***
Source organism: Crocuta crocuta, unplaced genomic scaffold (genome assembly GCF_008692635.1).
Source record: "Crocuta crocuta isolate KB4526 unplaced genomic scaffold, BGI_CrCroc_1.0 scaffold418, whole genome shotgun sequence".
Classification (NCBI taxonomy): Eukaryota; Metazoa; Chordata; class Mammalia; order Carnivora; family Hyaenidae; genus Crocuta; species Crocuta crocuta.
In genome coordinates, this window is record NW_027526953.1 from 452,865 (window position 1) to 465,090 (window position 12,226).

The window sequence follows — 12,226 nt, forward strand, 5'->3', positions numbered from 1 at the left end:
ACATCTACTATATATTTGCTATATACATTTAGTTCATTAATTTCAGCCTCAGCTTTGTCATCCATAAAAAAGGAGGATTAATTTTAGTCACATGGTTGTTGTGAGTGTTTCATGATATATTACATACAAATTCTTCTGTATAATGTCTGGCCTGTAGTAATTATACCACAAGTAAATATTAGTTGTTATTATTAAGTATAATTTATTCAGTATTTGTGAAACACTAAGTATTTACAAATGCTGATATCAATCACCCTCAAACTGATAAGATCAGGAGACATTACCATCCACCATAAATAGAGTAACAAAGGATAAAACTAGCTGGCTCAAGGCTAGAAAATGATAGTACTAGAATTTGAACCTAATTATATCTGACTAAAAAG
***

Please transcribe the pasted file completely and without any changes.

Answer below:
Source organism: Crocuta crocuta, unplaced genomic scaffold (genome assembly GCF_008692635.1).
Source record: "Crocuta crocuta isolate KB4526 unplaced genomic scaffold, BGI_CrCroc_1.0 scaffold418, whole genome shotgun sequence".
Classification (NCBI taxonomy): Eukaryota; Metazoa; Chordata; class Mammalia; order Carnivora; family Hyaenidae; genus Crocuta; species Crocuta crocuta.
In genome coordinates, this window is record NW_027526953.1 from 452,865 (window position 1) to 465,090 (window position 12,226).

The window sequence follows — 12,226 nt, forward strand, 5'->3', positions numbered from 1 at the left end:
ACATCTACTATATATTTGCTATATACATTTAGTTCATTAATTTCAGCCTCAGCTTTGTCATCCATAAAAAAGGAGGATTAATTTTAGTCACATGGTTGTTGTGAGTGTTTCATGATATATTACATACAAATTCTTCTGTATAATGTCTGGCCTGTAGTAATTATACCACAAGTAAATATTAGTTGTTATTATTAAGTATAATTTATTCAGTATTTGTGAAACACTAAGTATTTACAAATGCTGATATCAATCACCCTCAAACTGATAAGATCAGGAGACATTACCATCCACCATAAATAGAGTAACAAAGGATAAAACTAGCTGGCTCAAGGCTAGAAAATGATAGTACTAGAATTTGAACCTAATTATATCTGACTAAAAAG